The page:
I have already introduced myself, but I am compelled to write a bit more of who I am. My story may be beneficial to some who are struggling on the board, and particularly this week.
Trigger warning: There is a simplistic description of a legally defined rape in the third paragraph after this.
I was sent to a Christian elementary school by parents who were no longer practicing, but who wanted their children to grow in the faith. So my family did not model what I saw at school. My faith existed, but was not strong. I sought out Christian friends when I attended public school from 7-12, but my friends were still too young in their faith to model the discernment I needed.
When I was 17, I was invited to a youth group and subsequently a church choir by a fellow student who was a leader in both groups. Unfortunately, I was unable to see what I know now. He was a wolf in sheep’s clothing. Under the guise of the legal and societal concepts of consent, plus a perversion of Biblical interpretation, we were soon involved in all kinds of acts that further study of the Bible tells me were absolutely wrong.
What he did to me emotionally, spiritually and physically, what I consented to, were slowly eating at my soul over the years we were together. I escaped the day after I finally removed my consent, but he ignored me and took what he wanted, anyway.
I had finally come to realize that I was worth more, that we are all worth more in God’s eyes. Unfortunately for me, I will suffer from major depressive disorder my whole life as a result of those years. The mind cannot be separated from the soul, and I was damaged. I share this because part of my own mission is to help others grow strong in mental illness, as I have done through God’s grace.
I also came to realize – and this is repeated in the Bible many times – that the enemy will come from within. From within our churches, from within ministries such as this board. That man and I led our church choir the morning after that final incident.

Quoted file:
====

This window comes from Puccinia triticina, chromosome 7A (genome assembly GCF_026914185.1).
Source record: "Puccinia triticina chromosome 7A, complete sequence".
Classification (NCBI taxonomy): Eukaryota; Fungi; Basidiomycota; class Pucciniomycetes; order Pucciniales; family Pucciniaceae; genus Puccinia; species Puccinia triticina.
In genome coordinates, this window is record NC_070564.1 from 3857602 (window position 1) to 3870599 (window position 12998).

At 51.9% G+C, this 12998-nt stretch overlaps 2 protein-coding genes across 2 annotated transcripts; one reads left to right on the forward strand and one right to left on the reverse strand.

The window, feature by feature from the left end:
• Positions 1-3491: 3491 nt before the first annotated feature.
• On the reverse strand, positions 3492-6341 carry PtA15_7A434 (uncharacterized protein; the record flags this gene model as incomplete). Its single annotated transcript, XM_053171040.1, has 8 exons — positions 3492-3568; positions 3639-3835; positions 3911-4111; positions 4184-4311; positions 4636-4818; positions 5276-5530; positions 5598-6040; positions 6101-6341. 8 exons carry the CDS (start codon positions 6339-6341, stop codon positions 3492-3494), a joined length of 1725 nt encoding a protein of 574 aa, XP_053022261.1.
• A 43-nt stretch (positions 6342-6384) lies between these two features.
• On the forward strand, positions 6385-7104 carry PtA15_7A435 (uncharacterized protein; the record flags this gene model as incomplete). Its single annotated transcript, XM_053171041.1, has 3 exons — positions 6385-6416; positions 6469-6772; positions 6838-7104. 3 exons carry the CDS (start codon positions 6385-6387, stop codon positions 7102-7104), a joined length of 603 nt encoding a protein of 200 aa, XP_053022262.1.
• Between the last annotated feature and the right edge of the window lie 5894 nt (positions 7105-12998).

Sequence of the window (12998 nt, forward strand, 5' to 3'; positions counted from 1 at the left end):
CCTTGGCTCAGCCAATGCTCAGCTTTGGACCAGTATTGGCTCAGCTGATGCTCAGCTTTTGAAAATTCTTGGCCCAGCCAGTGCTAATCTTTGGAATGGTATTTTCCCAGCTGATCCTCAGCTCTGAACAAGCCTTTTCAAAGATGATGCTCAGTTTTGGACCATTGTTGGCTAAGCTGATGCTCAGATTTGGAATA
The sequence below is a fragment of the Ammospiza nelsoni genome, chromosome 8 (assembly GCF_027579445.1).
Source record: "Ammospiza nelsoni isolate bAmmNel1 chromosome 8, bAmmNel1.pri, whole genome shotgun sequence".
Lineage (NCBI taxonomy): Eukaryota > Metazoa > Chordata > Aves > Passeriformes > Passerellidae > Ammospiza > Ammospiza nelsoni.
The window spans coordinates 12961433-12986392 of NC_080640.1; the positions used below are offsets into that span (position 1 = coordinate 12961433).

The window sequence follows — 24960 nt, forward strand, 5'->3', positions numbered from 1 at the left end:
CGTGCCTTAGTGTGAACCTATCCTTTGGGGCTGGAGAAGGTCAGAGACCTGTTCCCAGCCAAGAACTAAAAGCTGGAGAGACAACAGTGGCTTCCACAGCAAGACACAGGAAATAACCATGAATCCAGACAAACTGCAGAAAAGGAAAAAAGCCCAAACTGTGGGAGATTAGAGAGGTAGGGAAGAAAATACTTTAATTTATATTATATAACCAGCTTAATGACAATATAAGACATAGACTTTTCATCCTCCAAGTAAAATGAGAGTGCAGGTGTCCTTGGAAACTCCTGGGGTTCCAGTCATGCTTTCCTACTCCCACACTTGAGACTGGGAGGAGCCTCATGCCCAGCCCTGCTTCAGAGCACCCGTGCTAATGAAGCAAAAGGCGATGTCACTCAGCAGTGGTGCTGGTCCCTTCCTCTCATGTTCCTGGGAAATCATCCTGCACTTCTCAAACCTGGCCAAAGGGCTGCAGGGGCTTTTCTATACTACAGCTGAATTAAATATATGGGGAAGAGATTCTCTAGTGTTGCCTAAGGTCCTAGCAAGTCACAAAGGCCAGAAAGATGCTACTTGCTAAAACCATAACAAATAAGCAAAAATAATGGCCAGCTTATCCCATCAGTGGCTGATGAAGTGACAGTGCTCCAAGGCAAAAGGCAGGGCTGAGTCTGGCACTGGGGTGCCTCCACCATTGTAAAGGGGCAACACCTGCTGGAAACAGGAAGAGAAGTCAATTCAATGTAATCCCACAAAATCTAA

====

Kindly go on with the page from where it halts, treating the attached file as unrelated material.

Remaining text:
For those of you who struggle, as I did, with the differences between what is both legal and acceptable in the world, and what God is calling you to be, consider this:
Pulling away from what the world tells us to be is the crux of being a Christ-follower. We have been justified through his sacrifice. However, we still have the process of sanctification, that journey in which we not only throw off the ways of the world, but also encourage others to do so.
Our lives are not about conforming to the world, but about becoming more Christlike. (Romans 12). We are certainly living in the world, and as humans we are still wretchedly of the world. But John 17 tells us to try our hardest not to be of the world. We do this through prayer, through Scripture study, and by (Matthew 5) encouraging each other to make spiritual growth. This is what sanctification means.
I will always encourage anyone to make spiritual growth, and I do so without judgement because of my own past. I’ve seen and heard things as an advocate for victims that would cause even the most worldly among us to become physically ill. I am not easily shocked or offended. But I will always engage in the good fight to ensure that others who are seeking a better way of life, both in this and the next, are given that opportunity.
In short, we are called again and again by Scripture to guard against and to stand strong against the wolves in sheep’s clothing. We are to do so to protect the spiritually young, as I once was. And I will do this every time.
God’s blessings upon you. Thank you for reading.
Thank you for sharing! I know that there is always a vulnerability that comes in being open. One thing I absolutely believe, is even the broken and abused (physically, mentally, emotionally) can find healing and wholeness in Christ. It is often a (slow) process but possible and worth fighting for. We have to believe God is who He says He is and that He can do what He says He can do.
Thank you for your openness and vulnerability about this. Your contributions to this board are very much appreciated and certainly help people.
This sentence really catches me and is a reminder to always be on the lookout:
“That man and I led our church choir the morning after that final incident.”
You never know what is going on behind closed doors. I am so sorry this happened to you but am glad you’ve worked through it as much as you have.